This book is organized into seven chapters, each of which tackles some prominent ideas, misconceptions, and myths about the role of USAF RPA operators and the moral implications of their work. From the psychological implications of being an RPA operator to the myth of riskless warfare, the role of human judgment, and the ideal of military virtue, Chapa examines these topics in vivid detail. When it comes to the notion of riskless warfare, his deep understanding of remote warfare's psychological impact on USAF personnel is exemplary of what John Williams referred to as the “distant intimacy” that RPA crews experience. This captures the idea that killing someone on the other side of the world may be a far more intimate killing experience than “traditional” combat. As one crew member reflected on their “good kill,” where the proper target was struck with zero collateral damage: “We kill him … that’s the first time I saw someone dead and we zoom in to view the dead body.… Right then, it hit me. My heart just started pumping … I couldn’t get that image of his [dead] body out of my mind … I started thinking about a kid growing up without his father that I had killed … about two weeks later I broke down. I couldn’t hold it in anymore and I had to seek help … I wanted to know if God was OK with what I was doing” (p. 102). While this particular case fell short of an official diagnosis of post-traumatic stress disorder, there is substantial moral injury to the crew here that makes them question their core identity and is indeed a form of psychological rather than physical risk that RPA crews experience.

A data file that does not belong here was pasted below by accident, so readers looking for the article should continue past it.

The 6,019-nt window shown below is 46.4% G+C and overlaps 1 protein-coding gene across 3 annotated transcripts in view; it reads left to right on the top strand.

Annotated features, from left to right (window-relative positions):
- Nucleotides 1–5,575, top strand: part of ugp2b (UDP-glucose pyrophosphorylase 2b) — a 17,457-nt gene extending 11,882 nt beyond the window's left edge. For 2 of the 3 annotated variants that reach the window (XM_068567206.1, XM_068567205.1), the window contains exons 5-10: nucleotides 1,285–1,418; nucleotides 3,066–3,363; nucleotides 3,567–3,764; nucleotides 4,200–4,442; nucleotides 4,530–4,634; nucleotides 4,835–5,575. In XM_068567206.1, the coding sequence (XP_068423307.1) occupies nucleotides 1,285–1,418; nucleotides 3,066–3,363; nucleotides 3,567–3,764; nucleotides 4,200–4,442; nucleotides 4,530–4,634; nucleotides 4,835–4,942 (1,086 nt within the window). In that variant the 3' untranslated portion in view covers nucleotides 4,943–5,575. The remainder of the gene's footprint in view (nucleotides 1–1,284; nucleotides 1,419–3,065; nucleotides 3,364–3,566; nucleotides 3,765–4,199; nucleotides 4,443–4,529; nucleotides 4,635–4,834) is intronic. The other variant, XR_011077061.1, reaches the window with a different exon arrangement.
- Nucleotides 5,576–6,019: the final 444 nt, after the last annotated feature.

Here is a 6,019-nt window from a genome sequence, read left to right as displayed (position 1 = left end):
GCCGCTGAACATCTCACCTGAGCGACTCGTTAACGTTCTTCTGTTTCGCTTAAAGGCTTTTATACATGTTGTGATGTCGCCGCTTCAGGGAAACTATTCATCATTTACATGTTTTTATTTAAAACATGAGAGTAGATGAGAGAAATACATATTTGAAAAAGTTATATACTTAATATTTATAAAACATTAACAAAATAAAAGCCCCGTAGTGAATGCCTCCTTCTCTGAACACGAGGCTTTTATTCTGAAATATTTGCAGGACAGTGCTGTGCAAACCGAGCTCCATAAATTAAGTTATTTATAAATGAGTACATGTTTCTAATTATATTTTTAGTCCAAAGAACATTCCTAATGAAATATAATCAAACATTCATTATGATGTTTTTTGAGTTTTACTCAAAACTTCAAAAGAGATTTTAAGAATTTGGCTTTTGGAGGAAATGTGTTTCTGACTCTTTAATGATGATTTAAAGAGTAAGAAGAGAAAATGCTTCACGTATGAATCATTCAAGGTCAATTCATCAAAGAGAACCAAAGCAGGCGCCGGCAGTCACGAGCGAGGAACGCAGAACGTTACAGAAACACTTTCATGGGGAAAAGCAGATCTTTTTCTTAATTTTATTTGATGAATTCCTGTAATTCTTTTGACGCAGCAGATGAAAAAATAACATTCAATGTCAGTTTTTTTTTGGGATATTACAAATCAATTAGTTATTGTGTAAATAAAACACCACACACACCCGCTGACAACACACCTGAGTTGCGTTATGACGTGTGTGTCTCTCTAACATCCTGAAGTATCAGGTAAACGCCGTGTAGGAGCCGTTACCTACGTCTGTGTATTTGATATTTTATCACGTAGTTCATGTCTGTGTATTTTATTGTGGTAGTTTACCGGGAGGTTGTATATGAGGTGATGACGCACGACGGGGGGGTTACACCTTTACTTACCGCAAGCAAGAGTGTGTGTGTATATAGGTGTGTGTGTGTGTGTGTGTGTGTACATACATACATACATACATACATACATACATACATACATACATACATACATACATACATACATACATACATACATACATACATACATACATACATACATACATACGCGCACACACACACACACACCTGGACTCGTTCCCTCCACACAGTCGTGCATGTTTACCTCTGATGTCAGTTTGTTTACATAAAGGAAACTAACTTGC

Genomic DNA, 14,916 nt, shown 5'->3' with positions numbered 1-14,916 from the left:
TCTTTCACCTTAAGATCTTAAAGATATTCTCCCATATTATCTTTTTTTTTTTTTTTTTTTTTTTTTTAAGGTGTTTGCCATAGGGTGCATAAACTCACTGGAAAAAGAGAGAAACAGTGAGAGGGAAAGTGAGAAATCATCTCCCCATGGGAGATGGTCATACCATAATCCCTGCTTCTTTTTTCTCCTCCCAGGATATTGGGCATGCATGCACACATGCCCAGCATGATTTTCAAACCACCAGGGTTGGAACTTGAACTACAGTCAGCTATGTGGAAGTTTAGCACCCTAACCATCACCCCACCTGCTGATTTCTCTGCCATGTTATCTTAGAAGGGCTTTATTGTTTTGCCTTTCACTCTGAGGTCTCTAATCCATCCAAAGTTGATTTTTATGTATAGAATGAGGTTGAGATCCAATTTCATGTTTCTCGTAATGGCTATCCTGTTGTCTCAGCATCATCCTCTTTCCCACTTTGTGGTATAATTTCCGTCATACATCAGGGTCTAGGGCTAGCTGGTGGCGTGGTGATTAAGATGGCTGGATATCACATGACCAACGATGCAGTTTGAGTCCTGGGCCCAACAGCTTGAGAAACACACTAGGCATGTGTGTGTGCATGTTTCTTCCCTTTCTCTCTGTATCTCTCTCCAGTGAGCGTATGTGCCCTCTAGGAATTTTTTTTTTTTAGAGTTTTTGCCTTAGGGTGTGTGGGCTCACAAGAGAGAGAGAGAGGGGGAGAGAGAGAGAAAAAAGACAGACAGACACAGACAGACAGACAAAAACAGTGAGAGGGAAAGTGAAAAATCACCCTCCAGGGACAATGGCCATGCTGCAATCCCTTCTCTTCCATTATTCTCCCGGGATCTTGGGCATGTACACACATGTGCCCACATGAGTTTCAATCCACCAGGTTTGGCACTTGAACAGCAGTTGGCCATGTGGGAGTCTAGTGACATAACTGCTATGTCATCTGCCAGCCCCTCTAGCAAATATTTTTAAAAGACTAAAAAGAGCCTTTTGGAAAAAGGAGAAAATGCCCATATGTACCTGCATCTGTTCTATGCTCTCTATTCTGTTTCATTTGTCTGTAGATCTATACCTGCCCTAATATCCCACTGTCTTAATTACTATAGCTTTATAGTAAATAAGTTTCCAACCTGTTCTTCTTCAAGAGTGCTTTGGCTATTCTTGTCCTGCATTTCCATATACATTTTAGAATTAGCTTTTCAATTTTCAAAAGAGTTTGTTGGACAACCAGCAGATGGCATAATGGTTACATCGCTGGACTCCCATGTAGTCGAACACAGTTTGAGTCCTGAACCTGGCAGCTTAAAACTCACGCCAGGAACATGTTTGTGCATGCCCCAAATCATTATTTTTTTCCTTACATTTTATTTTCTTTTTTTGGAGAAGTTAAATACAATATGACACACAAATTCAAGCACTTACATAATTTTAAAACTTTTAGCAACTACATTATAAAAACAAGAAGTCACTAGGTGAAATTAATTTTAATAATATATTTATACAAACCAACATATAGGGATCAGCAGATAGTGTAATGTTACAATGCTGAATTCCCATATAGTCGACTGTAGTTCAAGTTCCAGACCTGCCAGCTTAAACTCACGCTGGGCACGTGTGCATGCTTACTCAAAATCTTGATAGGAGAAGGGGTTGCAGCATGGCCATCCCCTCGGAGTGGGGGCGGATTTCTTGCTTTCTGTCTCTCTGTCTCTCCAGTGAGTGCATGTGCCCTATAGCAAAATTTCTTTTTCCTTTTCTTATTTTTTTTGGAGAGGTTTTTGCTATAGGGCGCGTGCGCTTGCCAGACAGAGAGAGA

Although this book situates itself within the just war debates surrounding the morality of drone warfare, I do not believe it sufficiently engages with the divisions within the literature between traditionalist and revisionist just war theory. Chapa centers the role of human judgment and agency in the context of virtue ethics as central to the morality of remote warfare. This has important implications for the debates surrounding lethal autonomous weapons systems in that agency—which in this case includes the ability to not push the button even when you may be legally justified in doing so—is central to the ethics of killing by drone. Thus, while Chapa implicitly pushes back against both the revisionist trend toward abstract thought experiments with his vivid detail and the traditionalists’ frequent arguments that risk asymmetry undermines foundational rationales for the right to take life in war, in my view he insufficiently engages these authors directly in any depth.